A taut, masterfully controlled and profoundly moving novel about family ties-blood or otherwise. The prologue to the third novel by Lasser (All I Could Get, 2002, etc.) begins ominously, in New York, on the morning of the day that the chapter title identifies simply as "9/11." "What a glorious day," thinks 41-year-old Kyle, a bond trader who has done so well for himself that he plans to retire in four years. He has just paid for his sister, Cat, two years older, to come visit him from Detroit, and the two commemorate the death of their mother so many years ago. Kyle reveals that a woman with whom he had recently ended a passionate affair has a baby son, apparently his. So life goes on, until it so abruptly doesn't, for Kyle and for his former lover, who also dies that day, leaving Cat to come to terms with the fact that her beloved brother may well have left a son behind. Cat also has a son, from a marriage that was a mistake, and a father from whom she isn't quite estranged but with whom she isn't particularly close. As the novel unfolds at a matter-of-fact pace, wallowing neither in melodrama nor sentimentality, chapters alternate between those in which Cat's life unfolds and those featuring her father, who wants to reunite with her, a year after his son's death, for a ceremony of the Jewish faith in which neither of them believes, "paying reverence to an unknown God, often in a language they could not understand." By then both father and daughter have secrets they're reluctant to share. In the wake of shattering loss, they must pick up the pieces while negotiating the delicate balance between holding on and moving on. In the process, they rediscover the essence of family, how it helpsthem to "handle life, the way it unfolded, uncertain and unknowable."A novel with barely a wasted word or an emotion that doesn't ring true.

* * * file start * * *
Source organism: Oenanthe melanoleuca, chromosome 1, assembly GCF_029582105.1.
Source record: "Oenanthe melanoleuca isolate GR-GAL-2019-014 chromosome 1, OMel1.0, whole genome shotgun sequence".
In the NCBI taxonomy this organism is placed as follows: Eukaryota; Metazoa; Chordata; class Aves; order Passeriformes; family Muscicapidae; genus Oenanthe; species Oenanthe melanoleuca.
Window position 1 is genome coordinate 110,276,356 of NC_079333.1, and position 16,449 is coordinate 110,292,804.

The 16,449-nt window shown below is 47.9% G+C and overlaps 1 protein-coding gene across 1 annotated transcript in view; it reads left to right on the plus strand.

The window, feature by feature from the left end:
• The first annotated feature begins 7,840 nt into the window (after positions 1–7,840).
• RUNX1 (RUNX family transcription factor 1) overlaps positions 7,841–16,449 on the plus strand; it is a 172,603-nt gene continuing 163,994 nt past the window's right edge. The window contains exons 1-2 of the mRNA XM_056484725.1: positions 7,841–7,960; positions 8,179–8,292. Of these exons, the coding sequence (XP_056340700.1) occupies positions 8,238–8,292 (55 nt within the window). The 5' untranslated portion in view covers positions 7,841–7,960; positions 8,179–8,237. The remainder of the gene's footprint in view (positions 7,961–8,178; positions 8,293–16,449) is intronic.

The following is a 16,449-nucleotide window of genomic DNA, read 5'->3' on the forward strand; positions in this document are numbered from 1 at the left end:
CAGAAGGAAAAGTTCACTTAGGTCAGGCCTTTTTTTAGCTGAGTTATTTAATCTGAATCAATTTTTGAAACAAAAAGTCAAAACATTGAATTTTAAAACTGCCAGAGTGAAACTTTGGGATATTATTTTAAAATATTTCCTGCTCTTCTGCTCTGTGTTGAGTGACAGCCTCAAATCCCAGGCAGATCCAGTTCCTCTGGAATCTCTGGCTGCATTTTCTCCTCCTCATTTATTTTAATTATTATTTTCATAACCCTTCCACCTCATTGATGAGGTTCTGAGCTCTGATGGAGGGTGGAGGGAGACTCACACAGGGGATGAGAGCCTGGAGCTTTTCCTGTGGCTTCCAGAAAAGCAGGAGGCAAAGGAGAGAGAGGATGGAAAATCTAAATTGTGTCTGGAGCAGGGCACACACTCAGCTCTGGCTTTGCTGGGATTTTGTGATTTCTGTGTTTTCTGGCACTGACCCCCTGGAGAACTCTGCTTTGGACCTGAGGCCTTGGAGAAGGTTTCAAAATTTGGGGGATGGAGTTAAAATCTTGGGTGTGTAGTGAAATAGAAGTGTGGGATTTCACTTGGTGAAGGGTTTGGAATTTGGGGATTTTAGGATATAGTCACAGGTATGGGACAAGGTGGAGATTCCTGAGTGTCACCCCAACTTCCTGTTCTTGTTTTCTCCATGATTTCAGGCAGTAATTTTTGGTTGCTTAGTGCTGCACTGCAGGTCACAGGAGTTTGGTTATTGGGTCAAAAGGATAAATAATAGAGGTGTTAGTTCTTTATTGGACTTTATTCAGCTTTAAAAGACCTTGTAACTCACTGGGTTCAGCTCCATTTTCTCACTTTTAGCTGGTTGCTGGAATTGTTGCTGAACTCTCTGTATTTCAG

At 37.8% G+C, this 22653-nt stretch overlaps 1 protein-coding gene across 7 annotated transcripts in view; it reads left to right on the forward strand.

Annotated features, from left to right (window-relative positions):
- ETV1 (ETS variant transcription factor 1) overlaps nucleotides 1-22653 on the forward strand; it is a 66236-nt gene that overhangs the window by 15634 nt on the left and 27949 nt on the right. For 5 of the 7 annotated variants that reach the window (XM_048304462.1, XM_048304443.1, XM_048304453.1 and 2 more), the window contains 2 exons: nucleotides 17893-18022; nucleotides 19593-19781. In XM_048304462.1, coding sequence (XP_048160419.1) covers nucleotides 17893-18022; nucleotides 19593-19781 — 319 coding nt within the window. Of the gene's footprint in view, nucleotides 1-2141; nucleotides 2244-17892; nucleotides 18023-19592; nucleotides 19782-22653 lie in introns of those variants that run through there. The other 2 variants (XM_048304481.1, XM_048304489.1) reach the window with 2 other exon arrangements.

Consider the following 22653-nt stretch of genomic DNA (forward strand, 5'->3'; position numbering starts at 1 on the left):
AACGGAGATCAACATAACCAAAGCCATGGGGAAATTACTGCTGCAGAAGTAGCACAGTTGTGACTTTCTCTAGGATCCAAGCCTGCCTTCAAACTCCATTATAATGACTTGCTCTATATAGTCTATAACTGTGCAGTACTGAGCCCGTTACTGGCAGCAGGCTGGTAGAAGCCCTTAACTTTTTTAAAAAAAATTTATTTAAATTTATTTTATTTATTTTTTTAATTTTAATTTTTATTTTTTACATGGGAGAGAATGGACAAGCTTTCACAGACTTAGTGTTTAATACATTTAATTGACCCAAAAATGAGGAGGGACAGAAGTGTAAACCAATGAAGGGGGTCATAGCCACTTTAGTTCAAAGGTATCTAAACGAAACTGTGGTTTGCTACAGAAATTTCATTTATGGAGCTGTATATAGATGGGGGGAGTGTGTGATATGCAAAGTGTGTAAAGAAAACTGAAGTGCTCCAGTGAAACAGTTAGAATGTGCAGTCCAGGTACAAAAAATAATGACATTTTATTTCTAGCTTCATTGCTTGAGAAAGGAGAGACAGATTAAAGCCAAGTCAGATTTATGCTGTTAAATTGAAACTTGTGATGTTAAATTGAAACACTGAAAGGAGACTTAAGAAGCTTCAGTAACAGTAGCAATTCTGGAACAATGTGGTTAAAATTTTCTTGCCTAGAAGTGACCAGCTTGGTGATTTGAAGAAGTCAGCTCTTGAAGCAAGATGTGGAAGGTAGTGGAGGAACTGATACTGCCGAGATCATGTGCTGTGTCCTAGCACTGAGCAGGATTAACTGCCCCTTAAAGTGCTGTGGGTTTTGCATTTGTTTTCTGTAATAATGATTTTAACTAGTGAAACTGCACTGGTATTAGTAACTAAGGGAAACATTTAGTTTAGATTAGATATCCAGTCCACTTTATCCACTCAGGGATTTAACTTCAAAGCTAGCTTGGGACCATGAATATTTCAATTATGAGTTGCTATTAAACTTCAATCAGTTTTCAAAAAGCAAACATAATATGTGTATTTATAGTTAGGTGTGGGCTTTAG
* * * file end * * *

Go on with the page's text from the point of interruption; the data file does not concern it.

Read More

Product Details

ISBN-13:
9780307456380
Publisher:
Knopf Doubleday Publishing Group
Publication date:
07/13/2010
Series:
Vintage Contemporaries Series
Pages:
256
Product dimensions:
5.05(w) x 7.95(h) x 0.75(d)

Read an Excerpt

The Year that Follows


By Scott Lasser

Vintage

Copyright © 2010 Scott Lasser
All right reserved.

ISBN: 9780307456380